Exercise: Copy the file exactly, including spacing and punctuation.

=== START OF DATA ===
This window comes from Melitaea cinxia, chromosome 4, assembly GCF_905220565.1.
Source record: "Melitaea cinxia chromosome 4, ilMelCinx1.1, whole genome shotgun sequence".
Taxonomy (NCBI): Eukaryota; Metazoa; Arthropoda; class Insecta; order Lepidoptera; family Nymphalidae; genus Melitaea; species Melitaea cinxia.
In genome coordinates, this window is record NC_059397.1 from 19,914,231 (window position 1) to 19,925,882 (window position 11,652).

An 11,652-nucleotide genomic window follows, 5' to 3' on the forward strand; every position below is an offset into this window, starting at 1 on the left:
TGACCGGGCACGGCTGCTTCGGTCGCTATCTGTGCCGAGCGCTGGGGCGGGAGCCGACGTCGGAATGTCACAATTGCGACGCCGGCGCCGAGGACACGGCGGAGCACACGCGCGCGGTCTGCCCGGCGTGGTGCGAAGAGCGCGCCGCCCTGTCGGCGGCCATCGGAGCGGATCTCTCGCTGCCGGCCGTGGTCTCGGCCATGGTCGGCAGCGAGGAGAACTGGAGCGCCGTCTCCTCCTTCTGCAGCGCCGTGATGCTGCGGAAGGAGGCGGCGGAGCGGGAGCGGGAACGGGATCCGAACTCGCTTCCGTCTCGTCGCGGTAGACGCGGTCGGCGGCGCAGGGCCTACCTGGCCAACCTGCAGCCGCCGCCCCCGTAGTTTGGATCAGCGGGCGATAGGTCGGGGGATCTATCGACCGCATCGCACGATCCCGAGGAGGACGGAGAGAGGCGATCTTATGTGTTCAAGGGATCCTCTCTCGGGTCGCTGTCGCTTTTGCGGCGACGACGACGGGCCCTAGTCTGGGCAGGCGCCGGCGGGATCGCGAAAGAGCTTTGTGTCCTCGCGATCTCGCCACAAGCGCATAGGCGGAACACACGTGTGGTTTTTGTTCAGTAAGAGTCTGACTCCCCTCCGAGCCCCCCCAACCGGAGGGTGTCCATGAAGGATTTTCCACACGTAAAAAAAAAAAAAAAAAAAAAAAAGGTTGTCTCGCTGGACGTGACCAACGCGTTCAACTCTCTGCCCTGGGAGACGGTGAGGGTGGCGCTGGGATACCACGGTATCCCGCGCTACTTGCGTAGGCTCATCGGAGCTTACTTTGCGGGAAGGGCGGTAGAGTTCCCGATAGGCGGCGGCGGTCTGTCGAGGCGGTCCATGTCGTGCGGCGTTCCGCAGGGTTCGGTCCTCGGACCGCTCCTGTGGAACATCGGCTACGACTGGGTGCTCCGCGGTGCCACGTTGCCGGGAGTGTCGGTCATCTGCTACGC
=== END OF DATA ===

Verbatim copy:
This window comes from Melitaea cinxia, chromosome 4, assembly GCF_905220565.1.
Source record: "Melitaea cinxia chromosome 4, ilMelCinx1.1, whole genome shotgun sequence".
Taxonomy (NCBI): Eukaryota; Metazoa; Arthropoda; class Insecta; order Lepidoptera; family Nymphalidae; genus Melitaea; species Melitaea cinxia.
In genome coordinates, this window is record NC_059397.1 from 19,914,231 (window position 1) to 19,925,882 (window position 11,652).

An 11,652-nucleotide genomic window follows, 5' to 3' on the forward strand; every position below is an offset into this window, starting at 1 on the left:
TGACCGGGCACGGCTGCTTCGGTCGCTATCTGTGCCGAGCGCTGGGGCGGGAGCCGACGTCGGAATGTCACAATTGCGACGCCGGCGCCGAGGACACGGCGGAGCACACGCGCGCGGTCTGCCCGGCGTGGTGCGAAGAGCGCGCCGCCCTGTCGGCGGCCATCGGAGCGGATCTCTCGCTGCCGGCCGTGGTCTCGGCCATGGTCGGCAGCGAGGAGAACTGGAGCGCCGTCTCCTCCTTCTGCAGCGCCGTGATGCTGCGGAAGGAGGCGGCGGAGCGGGAGCGGGAACGGGATCCGAACTCGCTTCCGTCTCGTCGCGGTAGACGCGGTCGGCGGCGCAGGGCCTACCTGGCCAACCTGCAGCCGCCGCCCCCGTAGTTTGGATCAGCGGGCGATAGGTCGGGGGATCTATCGACCGCATCGCACGATCCCGAGGAGGACGGAGAGAGGCGATCTTATGTGTTCAAGGGATCCTCTCTCGGGTCGCTGTCGCTTTTGCGGCGACGACGACGGGCCCTAGTCTGGGCAGGCGCCGGCGGGATCGCGAAAGAGCTTTGTGTCCTCGCGATCTCGCCACAAGCGCATAGGCGGAACACACGTGTGGTTTTTGTTCAGTAAGAGTCTGACTCCCCTCCGAGCCCCCCCAACCGGAGGGTGTCCATGAAGGATTTTCCACACGTAAAAAAAAAAAAAAAAAAAAAAAAGGTTGTCTCGCTGGACGTGACCAACGCGTTCAACTCTCTGCCCTGGGAGACGGTGAGGGTGGCGCTGGGATACCACGGTATCCCGCGCTACTTGCGTAGGCTCATCGGAGCTTACTTTGCGGGAAGGGCGGTAGAGTTCCCGATAGGCGGCGGCGGTCTGTCGAGGCGGTCCATGTCGTGCGGCGTTCCGCAGGGTTCGGTCCTCGGACCGCTCCTGTGGAACATCGGCTACGACTGGGTGCTCCGCGGTGCCACGTTGCCGGGAGTGTCGGTCATCTGCTACGC